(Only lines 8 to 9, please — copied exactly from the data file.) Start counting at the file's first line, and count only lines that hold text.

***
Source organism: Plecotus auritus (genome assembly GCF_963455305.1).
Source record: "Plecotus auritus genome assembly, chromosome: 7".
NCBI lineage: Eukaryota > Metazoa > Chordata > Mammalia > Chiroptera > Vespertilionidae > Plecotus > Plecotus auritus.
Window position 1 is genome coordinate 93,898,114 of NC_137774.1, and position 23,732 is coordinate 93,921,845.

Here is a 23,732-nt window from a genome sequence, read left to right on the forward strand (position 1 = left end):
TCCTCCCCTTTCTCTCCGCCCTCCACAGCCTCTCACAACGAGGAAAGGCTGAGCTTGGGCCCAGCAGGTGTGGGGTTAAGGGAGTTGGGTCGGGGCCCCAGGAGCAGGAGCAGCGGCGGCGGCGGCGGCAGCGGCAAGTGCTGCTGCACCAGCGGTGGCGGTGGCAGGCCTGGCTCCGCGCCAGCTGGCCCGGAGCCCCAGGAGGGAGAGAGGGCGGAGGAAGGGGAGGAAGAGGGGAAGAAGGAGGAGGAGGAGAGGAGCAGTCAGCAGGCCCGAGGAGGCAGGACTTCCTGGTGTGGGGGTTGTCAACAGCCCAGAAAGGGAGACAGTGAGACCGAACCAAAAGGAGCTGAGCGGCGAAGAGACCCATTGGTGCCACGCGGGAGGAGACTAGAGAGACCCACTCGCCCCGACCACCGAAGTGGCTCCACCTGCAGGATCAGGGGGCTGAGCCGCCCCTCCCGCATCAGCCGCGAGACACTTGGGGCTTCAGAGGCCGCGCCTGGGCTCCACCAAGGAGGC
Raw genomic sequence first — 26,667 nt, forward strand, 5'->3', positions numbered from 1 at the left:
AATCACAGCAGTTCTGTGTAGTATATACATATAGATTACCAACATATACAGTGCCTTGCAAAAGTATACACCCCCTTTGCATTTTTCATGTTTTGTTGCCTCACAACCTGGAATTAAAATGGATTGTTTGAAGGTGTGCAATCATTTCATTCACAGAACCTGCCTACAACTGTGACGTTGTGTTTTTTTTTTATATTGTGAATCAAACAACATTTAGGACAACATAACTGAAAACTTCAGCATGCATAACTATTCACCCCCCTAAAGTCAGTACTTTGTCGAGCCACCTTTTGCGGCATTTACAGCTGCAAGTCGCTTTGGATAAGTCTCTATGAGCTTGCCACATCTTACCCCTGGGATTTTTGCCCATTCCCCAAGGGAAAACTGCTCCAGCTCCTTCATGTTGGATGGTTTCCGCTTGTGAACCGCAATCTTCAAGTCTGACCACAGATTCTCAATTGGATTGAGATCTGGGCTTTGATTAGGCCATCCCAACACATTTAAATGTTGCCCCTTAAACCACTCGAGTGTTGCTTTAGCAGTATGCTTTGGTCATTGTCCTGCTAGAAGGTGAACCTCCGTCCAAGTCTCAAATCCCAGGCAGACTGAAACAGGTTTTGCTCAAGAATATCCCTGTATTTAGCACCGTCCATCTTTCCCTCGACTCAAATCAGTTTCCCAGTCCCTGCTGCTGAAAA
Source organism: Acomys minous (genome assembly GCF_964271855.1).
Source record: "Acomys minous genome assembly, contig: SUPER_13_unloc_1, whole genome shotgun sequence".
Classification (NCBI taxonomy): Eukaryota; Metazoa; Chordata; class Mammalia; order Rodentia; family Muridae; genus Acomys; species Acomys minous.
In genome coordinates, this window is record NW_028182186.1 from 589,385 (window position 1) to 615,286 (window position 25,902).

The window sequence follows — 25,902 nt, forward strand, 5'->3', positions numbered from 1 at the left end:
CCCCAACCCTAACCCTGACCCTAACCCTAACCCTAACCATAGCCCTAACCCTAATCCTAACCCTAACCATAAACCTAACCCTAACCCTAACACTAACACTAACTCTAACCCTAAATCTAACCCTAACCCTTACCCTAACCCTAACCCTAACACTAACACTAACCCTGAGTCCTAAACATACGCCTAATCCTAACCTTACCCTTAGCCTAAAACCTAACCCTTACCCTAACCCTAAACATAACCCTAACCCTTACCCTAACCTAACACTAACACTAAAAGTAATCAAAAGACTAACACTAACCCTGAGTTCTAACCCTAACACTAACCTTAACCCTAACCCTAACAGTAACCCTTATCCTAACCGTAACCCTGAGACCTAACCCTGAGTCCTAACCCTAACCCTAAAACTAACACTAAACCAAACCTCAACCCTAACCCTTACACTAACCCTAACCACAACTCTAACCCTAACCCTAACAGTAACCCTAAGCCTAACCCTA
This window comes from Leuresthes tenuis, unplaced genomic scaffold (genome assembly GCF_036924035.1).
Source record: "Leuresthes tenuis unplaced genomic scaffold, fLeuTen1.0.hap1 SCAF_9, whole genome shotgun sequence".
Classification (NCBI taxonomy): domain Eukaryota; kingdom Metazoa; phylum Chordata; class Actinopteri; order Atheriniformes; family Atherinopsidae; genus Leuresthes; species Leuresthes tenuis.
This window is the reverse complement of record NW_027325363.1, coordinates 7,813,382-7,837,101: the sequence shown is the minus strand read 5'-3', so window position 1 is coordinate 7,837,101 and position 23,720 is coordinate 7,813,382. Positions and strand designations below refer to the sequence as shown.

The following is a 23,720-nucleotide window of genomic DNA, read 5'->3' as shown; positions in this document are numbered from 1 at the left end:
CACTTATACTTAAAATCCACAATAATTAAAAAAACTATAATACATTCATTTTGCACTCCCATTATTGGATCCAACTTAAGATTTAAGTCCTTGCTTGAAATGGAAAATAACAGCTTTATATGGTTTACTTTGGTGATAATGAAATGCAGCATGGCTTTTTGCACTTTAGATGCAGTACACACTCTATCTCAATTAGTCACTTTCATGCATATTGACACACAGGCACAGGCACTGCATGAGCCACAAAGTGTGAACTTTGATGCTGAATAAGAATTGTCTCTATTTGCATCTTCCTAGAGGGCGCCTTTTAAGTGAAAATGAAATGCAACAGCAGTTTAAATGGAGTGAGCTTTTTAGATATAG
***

AATCACAGCAGTTCTGTGTAGTATATACATATAGATTACCAACATATACAGTGCCTTGCAAAAGTATACACCCCCTTTGCATTTTTCATGTTTTGTTGCCTCACAACCTGGAATTAAAATGGATTGTTTGAAGGTGTGCAATCATTTCATTCACAGAACCTGCCTACAACTGTGACGTTGTGTTTTTTTTTTATATTGTGAATCAAACAACATTTAGGACAACATAACTGAAAACTTCAGCATGCATAACTATTCACCCCCCTAAAGTCAGTACTTTGTCGAGCCACCTTTTGCGGCATTTACAGCTGCAAGTCGCTTTGGATAAGTCTCTATGAGCTTGCCACATCTTACCCCTGGGATTTTTGCCCATTCCCCAAGGGAAAACTGCTCCAGCTCCTTCATGTTGGATGGTTTCCGCTTGTGAACCGCAATCTTCAAGTCTGACCACAGATTCTCAATTGGATTGAGATCTGGGCTTTGATTAGGCCATCCCAACACATTTAAATGTTGCCCCTTAAACCACTCGAGTGTTGCTTTAGCAGTATGCTTTGGTCATTGTCCTGCTAGAAGGTGAACCTCCGTCCAAGTCTCAAATCCCAGGCAGACTGAAACAGGTTTTGCTCAAGAATATCCCTGTATTTAGCACCGTCCATCTTTCCCTCGACTCAAATCAGTTTCCCAGTCCCTGCTGCTGAAAA
Source organism: Acomys minous (genome assembly GCF_964271855.1).